Big sporting events are worth millions today when it comes to TV and sponsorships, so how do you stand out from the crowd? Rory Heron and Sam Coates, two of the biggest names in hospitality behind Chestertons Polo in the Park, Wimbledon and the Aegon Championships, tell The Resident how London’s best sporting events keep getting better
Words: Mark Kebble
‘Londoners have a wealth of fun events to visit in the summer, so we have to continually ensure that our offering is the best that we can deliver,’ says Rory Heron, Managing Director of Sportgate International. The international event management and sports marketing agency runs Chestertons Polo in the Park, the Hurlingham Park sporting showpiece that runs every year in June.
‘Thanks to social media there is no hiding place,’ says Heron, ‘so we have to continually evolve and improve in order to keep our guests satisfied. The event has grown from attracting 7,000 guests in year one, to nearly 28,000 attendees last year.’
Heron is full of praise for Hurlingham Park as a venue, but it goes much further than beautiful green open spaces. ‘There is a real history attached to Hurlingham Park and polo,’ he explains. ‘Hurlingham Park is where some of polo’s greatest matches have been played over the years. The original rules of polo were agreed and written down at Hurlingham and all polo players still play using “Hurlingham handicaps” [rating of how good the player is]. Hurlingham Park has played host to two Olympic polo tournaments and, up until 1939 when the polo fields were dug up, it was the most famous polo ground in the world.’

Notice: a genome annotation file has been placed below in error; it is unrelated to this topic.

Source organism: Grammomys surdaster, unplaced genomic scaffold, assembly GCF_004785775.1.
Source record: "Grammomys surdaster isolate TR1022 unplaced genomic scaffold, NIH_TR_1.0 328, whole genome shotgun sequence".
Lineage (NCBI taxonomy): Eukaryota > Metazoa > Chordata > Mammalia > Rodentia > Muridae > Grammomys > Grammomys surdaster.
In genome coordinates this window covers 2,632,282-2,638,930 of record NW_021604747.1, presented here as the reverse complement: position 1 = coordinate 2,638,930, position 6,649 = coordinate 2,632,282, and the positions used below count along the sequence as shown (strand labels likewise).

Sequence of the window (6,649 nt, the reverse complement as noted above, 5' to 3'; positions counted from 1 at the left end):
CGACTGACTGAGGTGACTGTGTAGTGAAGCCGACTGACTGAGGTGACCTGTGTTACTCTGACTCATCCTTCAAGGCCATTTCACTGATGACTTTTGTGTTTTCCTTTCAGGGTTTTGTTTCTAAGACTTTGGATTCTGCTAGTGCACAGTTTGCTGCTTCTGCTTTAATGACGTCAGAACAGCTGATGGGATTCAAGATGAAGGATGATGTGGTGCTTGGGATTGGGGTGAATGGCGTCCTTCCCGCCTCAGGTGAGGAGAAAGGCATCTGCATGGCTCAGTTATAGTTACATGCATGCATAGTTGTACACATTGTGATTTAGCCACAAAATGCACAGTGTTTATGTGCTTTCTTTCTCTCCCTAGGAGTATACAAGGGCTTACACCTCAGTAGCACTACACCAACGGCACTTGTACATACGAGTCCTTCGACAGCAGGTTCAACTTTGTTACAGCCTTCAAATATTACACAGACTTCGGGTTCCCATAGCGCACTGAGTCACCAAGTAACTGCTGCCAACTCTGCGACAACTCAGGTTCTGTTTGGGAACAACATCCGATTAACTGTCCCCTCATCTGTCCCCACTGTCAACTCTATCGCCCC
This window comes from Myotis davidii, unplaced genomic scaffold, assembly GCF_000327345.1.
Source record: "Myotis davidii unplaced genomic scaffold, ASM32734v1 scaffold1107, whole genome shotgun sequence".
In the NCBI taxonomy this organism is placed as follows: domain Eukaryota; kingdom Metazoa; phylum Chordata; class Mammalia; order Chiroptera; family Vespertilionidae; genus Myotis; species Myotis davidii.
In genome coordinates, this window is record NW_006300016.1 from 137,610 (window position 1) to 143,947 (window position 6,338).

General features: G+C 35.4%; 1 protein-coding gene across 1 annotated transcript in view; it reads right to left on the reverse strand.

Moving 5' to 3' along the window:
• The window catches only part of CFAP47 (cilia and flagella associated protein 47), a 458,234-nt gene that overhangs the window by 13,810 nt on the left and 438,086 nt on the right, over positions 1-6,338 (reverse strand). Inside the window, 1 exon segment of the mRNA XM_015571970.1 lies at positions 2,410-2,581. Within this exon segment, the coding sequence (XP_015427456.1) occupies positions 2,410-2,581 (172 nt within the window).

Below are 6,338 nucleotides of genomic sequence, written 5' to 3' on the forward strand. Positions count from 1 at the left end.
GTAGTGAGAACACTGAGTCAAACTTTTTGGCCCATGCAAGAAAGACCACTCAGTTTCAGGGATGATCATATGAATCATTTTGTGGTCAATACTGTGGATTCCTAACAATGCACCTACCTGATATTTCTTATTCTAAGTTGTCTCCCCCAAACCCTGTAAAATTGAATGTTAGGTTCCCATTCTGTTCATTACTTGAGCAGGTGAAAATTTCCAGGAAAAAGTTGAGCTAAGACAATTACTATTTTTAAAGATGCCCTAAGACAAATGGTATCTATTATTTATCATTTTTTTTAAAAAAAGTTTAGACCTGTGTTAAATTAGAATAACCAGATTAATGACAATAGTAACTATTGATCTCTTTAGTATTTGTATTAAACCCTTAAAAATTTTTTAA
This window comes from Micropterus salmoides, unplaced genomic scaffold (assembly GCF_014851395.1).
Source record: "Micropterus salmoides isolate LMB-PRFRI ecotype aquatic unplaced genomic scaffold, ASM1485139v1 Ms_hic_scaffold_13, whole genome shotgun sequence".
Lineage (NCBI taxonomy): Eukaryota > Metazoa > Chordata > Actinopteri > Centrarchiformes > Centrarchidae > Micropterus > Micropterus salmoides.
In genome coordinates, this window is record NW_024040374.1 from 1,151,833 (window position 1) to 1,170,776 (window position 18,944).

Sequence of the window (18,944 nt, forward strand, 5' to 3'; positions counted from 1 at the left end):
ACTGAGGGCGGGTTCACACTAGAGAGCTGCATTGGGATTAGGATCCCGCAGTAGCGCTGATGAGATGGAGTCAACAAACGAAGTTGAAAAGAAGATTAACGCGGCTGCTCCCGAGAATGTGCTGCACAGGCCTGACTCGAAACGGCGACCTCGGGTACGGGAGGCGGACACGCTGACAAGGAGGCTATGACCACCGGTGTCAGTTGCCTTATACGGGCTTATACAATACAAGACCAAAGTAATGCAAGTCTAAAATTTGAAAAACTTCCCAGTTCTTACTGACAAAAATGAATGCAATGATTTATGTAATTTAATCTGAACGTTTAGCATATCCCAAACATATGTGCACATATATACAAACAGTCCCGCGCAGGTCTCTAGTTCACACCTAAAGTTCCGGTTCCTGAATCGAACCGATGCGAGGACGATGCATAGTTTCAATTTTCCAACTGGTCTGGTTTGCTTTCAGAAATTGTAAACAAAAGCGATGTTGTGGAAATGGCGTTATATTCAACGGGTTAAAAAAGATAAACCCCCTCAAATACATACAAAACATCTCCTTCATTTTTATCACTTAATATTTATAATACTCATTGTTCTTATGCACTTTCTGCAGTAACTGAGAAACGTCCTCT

It may not be the most famous tennis venue in the world, but The Queen’s Club is certainly a name that elicits excitement, considering it’s often seen as the curtain raiser for Wimbledon – not to mention it is 130 years old in 2016. Sam Coates, the Head of Marketing at leading hospitality provider Keith Prowse, is certainly one who values it highly.
The Queen’s Club, named after Queen Victoria, is a truly iconic venue in Britain’s diverse sporting history. It was the first multi-purpose sports complex ever built
‘The Queen’s Club is a truly iconic venue in Britain’s diverse sporting history,’ she states. ‘It was the first multi-purpose sports complex ever to be built, anywhere in the world. It was named after Queen Victoria, its first patron, and is widely renowned as one of the premier Lawn Tennis and Racquets clubs in the world. Throughout its history, it has been an exceptional sporting venue.
‘It boasts 28 outdoor tennis courts, of which 12 are arguably the finest grass courts in the world, ten indoor tennis courts, two Real Tennis courts, two rackets courts, three squash courts and a gymnasium.’
Itself no stranger to history – it was back in the 19th century that William Keith and Robert Prowse pioneered the concept of selling theatre tickets – Keith Prowse is now a top hospitality provider with over 20 official appointments at legacy sporting and cultural events, which includes Wimbledon and the Aegon Championships (running 13-19 June 2016) at The Queen’s Club.